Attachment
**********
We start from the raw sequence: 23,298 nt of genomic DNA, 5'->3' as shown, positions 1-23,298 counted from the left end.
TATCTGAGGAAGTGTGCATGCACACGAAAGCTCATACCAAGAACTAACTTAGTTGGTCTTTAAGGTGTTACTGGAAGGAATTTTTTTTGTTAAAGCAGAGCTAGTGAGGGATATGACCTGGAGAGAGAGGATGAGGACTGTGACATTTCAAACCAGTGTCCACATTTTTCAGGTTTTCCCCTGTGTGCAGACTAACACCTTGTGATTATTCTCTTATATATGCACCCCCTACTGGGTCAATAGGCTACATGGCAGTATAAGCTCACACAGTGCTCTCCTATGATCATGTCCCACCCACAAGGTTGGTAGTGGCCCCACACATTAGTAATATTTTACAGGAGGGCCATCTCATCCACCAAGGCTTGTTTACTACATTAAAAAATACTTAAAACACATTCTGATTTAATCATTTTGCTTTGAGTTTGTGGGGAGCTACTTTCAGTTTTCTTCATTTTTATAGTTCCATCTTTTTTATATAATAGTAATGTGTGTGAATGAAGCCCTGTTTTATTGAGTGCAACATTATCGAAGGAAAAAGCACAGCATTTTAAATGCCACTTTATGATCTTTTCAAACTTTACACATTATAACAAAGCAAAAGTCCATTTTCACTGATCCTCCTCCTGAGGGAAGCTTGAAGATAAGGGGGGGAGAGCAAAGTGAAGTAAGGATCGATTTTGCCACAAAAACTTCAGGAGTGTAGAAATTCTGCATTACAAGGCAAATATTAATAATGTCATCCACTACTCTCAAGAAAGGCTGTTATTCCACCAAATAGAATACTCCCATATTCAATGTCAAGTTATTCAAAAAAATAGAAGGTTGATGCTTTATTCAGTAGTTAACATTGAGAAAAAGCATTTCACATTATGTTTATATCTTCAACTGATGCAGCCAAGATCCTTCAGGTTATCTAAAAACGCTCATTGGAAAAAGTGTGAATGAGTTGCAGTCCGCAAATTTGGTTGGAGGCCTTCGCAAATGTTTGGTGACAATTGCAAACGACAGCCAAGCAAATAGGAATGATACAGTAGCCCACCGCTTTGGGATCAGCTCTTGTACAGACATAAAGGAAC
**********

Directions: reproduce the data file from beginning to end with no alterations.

We start from the raw sequence: 23,298 nt of genomic DNA, 5'->3' as shown, positions 1-23,298 counted from the left end.
TATCTGAGGAAGTGTGCATGCACACGAAAGCTCATACCAAGAACTAACTTAGTTGGTCTTTAAGGTGTTACTGGAAGGAATTTTTTTTGTTAAAGCAGAGCTAGTGAGGGATATGACCTGGAGAGAGAGGATGAGGACTGTGACATTTCAAACCAGTGTCCACATTTTTCAGGTTTTCCCCTGTGTGCAGACTAACACCTTGTGATTATTCTCTTATATATGCACCCCCTACTGGGTCAATAGGCTACATGGCAGTATAAGCTCACACAGTGCTCTCCTATGATCATGTCCCACCCACAAGGTTGGTAGTGGCCCCACACATTAGTAATATTTTACAGGAGGGCCATCTCATCCACCAAGGCTTGTTTACTACATTAAAAAATACTTAAAACACATTCTGATTTAATCATTTTGCTTTGAGTTTGTGGGGAGCTACTTTCAGTTTTCTTCATTTTTATAGTTCCATCTTTTTTATATAATAGTAATGTGTGTGAATGAAGCCCTGTTTTATTGAGTGCAACATTATCGAAGGAAAAAGCACAGCATTTTAAATGCCACTTTATGATCTTTTCAAACTTTACACATTATAACAAAGCAAAAGTCCATTTTCACTGATCCTCCTCCTGAGGGAAGCTTGAAGATAAGGGGGGGAGAGCAAAGTGAAGTAAGGATCGATTTTGCCACAAAAACTTCAGGAGTGTAGAAATTCTGCATTACAAGGCAAATATTAATAATGTCATCCACTACTCTCAAGAAAGGCTGTTATTCCACCAAATAGAATACTCCCATATTCAATGTCAAGTTATTCAAAAAAATAGAAGGTTGATGCTTTATTCAGTAGTTAACATTGAGAAAAAGCATTTCACATTATGTTTATATCTTCAACTGATGCAGCCAAGATCCTTCAGGTTATCTAAAAACGCTCATTGGAAAAAGTGTGAATGAGTTGCAGTCCGCAAATTTGGTTGGAGGCCTTCGCAAATGTTTGGTGACAATTGCAAACGACAGCCAAGCAAATAGGAATGATACAGTAGCCCACCGCTTTGGGATCAGCTCTTGTACAGACATAAAGGAAC